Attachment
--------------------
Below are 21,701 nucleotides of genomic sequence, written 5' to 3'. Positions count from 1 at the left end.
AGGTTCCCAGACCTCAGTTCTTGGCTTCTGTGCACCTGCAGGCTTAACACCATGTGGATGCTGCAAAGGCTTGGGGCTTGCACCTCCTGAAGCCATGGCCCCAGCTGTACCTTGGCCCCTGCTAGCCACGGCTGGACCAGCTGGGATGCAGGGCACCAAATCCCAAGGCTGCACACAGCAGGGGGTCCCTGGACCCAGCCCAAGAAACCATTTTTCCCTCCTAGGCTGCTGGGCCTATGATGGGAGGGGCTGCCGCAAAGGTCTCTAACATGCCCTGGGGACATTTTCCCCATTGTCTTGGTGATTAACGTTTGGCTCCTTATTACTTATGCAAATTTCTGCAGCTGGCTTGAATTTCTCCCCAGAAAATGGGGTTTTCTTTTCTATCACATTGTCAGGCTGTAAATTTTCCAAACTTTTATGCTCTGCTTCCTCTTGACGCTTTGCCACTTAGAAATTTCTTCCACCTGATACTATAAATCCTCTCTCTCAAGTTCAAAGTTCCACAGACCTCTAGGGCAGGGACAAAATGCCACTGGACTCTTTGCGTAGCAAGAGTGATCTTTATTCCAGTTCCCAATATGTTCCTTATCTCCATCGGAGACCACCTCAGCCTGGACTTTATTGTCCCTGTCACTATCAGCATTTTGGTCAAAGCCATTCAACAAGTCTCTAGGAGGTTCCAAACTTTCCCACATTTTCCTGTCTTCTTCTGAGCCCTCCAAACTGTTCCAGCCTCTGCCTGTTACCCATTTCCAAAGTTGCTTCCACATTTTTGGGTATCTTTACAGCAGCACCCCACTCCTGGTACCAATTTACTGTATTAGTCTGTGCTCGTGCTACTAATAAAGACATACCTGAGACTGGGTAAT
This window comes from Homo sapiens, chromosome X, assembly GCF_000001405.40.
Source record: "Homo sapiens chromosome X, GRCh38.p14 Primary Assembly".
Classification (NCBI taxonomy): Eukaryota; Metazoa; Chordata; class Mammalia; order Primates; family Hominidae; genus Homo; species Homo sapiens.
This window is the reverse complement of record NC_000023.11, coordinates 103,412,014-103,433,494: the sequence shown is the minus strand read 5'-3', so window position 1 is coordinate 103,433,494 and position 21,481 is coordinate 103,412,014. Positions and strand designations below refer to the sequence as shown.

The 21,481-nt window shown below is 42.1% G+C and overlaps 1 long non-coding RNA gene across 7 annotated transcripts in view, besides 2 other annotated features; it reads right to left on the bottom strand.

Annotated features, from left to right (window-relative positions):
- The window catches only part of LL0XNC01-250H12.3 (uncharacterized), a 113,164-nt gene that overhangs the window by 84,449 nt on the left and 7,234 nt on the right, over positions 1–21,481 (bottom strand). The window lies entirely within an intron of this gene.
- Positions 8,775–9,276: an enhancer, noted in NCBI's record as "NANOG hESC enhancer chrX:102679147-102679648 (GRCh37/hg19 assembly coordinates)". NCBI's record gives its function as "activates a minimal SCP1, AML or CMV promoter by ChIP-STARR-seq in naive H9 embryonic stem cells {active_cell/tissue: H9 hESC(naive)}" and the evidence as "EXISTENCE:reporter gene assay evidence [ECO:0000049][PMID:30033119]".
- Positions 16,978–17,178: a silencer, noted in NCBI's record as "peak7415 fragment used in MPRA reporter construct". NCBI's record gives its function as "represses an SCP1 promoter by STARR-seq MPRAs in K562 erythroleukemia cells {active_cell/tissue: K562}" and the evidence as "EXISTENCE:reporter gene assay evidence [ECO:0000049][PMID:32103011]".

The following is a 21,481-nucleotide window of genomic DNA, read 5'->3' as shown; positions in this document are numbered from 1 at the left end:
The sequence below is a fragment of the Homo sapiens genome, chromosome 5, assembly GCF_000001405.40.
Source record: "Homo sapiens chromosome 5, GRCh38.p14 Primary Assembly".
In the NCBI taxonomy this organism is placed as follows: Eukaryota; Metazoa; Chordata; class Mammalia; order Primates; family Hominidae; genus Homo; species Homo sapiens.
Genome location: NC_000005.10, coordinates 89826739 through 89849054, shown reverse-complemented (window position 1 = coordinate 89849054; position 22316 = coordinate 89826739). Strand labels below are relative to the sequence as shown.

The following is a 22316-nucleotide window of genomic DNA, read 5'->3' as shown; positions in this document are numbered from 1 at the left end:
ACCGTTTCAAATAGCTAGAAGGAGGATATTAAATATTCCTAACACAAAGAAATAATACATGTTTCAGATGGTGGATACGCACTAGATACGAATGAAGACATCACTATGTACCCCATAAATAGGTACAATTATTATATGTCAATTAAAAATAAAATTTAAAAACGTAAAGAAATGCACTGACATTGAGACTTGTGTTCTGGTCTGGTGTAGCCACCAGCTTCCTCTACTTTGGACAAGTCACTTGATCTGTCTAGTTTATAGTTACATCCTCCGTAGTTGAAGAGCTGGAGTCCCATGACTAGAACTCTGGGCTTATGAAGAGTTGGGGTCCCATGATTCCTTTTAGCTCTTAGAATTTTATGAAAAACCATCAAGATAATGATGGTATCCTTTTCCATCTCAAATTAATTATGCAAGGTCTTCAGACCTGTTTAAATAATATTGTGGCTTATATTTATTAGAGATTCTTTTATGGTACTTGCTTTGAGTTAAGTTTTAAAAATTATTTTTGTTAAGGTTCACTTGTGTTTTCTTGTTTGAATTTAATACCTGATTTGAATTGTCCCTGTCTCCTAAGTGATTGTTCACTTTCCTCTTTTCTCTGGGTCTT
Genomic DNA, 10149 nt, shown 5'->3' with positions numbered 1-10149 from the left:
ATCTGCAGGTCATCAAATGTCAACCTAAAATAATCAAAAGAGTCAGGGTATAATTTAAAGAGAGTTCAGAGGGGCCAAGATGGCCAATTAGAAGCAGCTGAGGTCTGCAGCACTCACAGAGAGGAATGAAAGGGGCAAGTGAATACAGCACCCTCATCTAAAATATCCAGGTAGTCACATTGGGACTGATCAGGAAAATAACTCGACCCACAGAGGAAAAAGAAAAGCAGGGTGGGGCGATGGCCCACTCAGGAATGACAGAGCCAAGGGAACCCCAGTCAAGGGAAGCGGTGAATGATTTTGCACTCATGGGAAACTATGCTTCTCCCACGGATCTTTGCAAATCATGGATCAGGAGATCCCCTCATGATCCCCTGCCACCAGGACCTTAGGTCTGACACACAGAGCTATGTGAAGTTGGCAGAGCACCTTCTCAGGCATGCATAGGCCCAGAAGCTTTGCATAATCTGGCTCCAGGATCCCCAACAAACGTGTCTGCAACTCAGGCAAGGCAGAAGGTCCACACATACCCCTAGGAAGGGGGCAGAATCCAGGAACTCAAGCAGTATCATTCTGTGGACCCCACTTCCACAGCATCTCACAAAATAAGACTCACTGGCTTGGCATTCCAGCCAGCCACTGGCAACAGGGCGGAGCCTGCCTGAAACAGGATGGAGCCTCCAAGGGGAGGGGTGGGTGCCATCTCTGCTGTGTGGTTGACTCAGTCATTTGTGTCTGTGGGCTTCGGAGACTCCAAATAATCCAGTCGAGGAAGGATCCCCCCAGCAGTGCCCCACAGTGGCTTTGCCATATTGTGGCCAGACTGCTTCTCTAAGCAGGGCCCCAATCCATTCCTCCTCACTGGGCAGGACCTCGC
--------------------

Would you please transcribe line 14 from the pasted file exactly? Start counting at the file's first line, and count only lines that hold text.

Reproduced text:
Source record: "Homo sapiens chromosome 5, GRCh38.p14 Primary Assembly".